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ERIC Number: EJ1149968
Record Type: Journal
Publication Date: 2014
Pages: 17
Abstractor: ERIC
ISSN: ISSN-1535-0584
Teachers Walking and Talking with Students: The Lost Social Capital of the Nineteenth Century
Smilie, Kipton D.; Smilie, Ethan K.
American Educational History Journal, v41 n1 p41-57 2014
As has been noted in previous studies, the great social significance of the schoolhouse in a community, the fact that it served often both as the literal center of a community as well as its social center, afforded teachers greater opportunity to interact with students outside school doors. Compared to today, teachers were considerably more likely to be immersed in the lives of students, in roles other than schoolmasters, allowing them a variety of means for producing social capital. Especially with the commonplace practice of boarding with families in the community, where teachers often walked with pupils to and from school. Such occasions afforded ample opportunity for teachers and pupils to discuss a variety of topics, concerning matters both inside and outside the schoolhouse. Judging from accounts such as these, casual and everyday contact between teachers and students helped to forge relations that were potentially of mutual benefit. The mass movement of individuals from rural areas to urban areas occurred consistently throughout the century, and by 1920 a larger percentage of Americans lived in urban areas. The dwindling rural population forced many common schools to close or to consolidate to survive. As a result, many students no longer lived in the same neighborhoods. The poignant examples of social capital on display in the nineteenth century common schools highlight the dearth of mutually beneficial relationships in the experience of contemporary schools. The authors believe this absence is likely one reason teachers today feel a sense of isolation from their students' lives.The drive for professionalization has hindered the benefits of teacher student relationships too, as continual professional training and certification allow for less time and opportunity in the public realm. The authors argue that the social capital produced by the relationships between teachers and students has been diminished in modern schools, they hold out hope however by saying it is by no means completely lost. They express that this relationship in modern schools exists in narrower often school-sponsored forms such as activities, clubs, and sports. Today, the coach has the opportunity to interact with students both inside and outside the classroom regularly. Common ground, primarily with student athletes, is easily fostered and reciprocal trust and respect more easily created and maintained. While the authors applaud the fact that attending school for more days and the rise of teachers to professional status have provided untold benefits to students, they still believe images of early teachers walking from school with students, have much to teach modern educators about interacting with students.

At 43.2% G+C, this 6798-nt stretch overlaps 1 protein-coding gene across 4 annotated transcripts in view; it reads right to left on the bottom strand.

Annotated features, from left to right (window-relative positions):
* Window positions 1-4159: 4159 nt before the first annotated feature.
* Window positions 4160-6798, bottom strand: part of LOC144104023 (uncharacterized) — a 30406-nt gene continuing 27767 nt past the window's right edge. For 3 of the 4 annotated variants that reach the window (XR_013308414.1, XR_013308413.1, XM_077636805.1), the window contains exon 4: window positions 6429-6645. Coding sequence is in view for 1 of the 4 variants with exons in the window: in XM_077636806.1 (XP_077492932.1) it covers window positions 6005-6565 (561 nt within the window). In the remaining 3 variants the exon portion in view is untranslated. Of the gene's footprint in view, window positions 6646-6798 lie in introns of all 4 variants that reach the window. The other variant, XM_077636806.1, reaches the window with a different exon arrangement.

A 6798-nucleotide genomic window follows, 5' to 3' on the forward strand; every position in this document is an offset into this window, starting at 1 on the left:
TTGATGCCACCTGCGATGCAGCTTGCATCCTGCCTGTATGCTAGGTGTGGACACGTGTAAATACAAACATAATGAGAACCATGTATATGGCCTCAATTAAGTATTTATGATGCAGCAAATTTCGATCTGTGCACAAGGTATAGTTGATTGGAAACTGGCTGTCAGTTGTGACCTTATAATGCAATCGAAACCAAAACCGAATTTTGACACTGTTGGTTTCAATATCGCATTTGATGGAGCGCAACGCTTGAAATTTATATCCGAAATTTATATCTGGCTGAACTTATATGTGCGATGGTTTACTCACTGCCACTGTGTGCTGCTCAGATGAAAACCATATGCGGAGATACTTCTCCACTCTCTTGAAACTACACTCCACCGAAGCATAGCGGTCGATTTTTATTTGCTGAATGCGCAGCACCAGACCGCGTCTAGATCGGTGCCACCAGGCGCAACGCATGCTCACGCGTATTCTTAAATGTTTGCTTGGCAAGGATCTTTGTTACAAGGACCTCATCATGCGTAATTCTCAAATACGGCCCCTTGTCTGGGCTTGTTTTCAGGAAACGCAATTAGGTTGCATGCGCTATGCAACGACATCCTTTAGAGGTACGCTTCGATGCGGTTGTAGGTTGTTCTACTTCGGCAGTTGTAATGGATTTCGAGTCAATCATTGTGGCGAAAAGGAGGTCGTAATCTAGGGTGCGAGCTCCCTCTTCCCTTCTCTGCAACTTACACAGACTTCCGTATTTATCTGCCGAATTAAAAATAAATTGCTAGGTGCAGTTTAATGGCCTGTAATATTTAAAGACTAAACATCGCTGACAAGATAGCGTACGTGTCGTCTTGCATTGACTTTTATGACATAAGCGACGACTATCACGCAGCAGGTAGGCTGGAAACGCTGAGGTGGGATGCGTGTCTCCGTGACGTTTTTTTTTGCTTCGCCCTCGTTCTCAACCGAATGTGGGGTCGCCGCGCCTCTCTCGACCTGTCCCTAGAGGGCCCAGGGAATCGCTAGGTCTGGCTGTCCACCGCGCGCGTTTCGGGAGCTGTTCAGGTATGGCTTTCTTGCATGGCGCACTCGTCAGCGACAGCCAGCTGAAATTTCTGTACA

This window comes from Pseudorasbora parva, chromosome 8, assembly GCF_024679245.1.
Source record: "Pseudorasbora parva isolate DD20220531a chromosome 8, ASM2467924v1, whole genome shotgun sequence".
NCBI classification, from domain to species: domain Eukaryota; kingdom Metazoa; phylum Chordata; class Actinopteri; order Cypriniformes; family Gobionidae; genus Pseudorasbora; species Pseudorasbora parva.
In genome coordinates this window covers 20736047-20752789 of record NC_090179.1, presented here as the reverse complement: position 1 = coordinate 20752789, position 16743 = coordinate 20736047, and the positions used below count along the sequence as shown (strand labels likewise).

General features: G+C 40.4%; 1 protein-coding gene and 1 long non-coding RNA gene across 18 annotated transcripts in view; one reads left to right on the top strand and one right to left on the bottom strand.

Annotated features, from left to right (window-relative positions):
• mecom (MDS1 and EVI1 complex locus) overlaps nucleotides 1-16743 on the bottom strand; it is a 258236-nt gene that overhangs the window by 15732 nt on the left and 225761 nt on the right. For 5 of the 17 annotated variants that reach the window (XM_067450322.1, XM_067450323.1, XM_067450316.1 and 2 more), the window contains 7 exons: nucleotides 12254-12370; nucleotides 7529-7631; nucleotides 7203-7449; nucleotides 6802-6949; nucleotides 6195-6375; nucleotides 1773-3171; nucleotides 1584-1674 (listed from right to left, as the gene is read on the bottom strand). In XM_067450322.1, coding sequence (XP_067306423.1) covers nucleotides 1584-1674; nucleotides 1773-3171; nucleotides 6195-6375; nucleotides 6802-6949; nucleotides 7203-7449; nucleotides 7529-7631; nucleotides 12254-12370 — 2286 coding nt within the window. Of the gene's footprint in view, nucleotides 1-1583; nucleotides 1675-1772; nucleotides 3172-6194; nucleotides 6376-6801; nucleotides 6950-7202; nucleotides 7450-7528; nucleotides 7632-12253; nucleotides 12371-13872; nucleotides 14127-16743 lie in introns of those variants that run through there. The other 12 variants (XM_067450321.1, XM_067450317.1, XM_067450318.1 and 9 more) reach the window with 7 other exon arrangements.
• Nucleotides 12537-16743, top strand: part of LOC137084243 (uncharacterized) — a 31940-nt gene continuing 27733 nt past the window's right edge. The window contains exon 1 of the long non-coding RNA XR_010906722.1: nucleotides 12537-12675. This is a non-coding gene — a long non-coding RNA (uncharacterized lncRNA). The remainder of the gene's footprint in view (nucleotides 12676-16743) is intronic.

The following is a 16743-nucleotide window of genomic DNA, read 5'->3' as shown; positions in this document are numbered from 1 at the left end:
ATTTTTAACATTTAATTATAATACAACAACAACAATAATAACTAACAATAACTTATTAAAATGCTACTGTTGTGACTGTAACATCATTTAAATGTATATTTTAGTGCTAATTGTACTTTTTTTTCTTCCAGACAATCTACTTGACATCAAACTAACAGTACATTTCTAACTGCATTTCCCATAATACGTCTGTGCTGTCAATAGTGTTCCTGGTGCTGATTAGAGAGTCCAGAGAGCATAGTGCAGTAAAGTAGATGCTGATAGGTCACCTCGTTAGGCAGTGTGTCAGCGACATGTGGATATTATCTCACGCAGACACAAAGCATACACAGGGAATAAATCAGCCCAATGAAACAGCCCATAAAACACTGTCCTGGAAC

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Publication Type: Journal Articles; Reports - Descriptive
Education Level: N/A
Audience: N/A
Language: English
Sponsor: N/A
Authoring Institution: N/A
Grant or Contract Numbers: N/A